When technology like the printing press made information widely available, literacy became a valuable commodity and teachers came from the intellectual centers to provide general schooling for the public. The wider accessibility of information did not replace the professor but changed his role into one of a guide for those wishing to encounter the information for themselves. They began to teach the public to read, write, and interact in a more complex world than had ever existed. The only requirement for a respectable commercial job at this point was probably the ability to read, spell, and add.
Meanwhile, craftsmen received their training through apprenticeship and their credentials through the guild. The title of “master” was conferred upon the one who was recognized within the guild as an expert in the trade. Sound familiar? Churchmen received their training through the church. Farmers learned the trade from their family. Those who attended university did so because they had the luxury of time and money to develop their network, their understanding of abstract concepts that were not useful on the farm, and perhaps even indulge their curiosity in the sciences. In some cases higher education was a necessity as they needed to understand principles of law and government that they would use in leadership positions within the community.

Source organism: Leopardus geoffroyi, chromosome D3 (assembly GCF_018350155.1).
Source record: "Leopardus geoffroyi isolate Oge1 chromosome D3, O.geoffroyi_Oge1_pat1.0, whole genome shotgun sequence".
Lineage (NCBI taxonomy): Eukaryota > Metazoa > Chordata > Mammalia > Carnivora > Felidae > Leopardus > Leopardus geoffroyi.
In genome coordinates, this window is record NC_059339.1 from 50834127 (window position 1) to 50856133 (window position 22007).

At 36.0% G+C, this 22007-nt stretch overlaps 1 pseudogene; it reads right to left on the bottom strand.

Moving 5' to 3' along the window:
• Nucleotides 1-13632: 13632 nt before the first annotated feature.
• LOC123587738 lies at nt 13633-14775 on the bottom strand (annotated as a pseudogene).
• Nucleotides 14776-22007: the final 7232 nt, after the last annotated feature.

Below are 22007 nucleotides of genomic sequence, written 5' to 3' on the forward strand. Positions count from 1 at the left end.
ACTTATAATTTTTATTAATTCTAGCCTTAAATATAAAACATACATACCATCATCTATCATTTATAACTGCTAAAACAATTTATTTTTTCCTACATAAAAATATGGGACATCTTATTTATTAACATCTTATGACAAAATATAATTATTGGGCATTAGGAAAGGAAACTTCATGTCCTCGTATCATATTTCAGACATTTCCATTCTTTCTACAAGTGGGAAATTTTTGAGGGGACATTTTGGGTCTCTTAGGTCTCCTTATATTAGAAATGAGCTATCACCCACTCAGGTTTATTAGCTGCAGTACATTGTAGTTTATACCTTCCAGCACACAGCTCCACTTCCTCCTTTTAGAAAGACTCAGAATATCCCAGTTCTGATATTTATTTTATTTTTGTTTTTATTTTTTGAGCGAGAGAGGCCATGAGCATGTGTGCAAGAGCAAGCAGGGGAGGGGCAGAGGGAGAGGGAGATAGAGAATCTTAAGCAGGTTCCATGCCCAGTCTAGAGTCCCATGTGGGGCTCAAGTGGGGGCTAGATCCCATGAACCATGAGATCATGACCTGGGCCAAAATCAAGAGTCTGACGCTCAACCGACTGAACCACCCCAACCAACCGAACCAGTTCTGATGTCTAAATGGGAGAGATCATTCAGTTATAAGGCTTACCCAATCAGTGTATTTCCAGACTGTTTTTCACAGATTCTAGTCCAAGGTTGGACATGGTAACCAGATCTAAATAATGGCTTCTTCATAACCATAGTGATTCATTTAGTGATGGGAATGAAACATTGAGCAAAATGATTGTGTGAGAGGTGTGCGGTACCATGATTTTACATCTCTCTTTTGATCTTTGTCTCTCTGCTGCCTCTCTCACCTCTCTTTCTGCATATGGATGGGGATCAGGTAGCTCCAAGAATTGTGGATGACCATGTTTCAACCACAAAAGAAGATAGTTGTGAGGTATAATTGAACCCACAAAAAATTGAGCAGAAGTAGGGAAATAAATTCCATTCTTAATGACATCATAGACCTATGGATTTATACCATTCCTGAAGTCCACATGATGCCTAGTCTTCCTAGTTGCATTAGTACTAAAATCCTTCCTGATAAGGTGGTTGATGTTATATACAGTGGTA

As time passed, this exclusive education in the liberal arts became more widely available and in countries like the United States, basic literacy itself was no longer a competitive advantage. One needed a high school degree in order to demonstrate greater potential for participating in more complex jobs. The businesses were too small to train the one accountant they needed and so economies of scale led to mass training for accountants. Those who did not participate in this training could no longer get a job as a book-keeper. And so a trend began in which the well-paying jobs required years of study to prepare for participation. Those who learned the information on their own lacked the credentials of the college and were not always recognized as capable. The university degree thus became the key to both the information and the certification needed for a respectable job.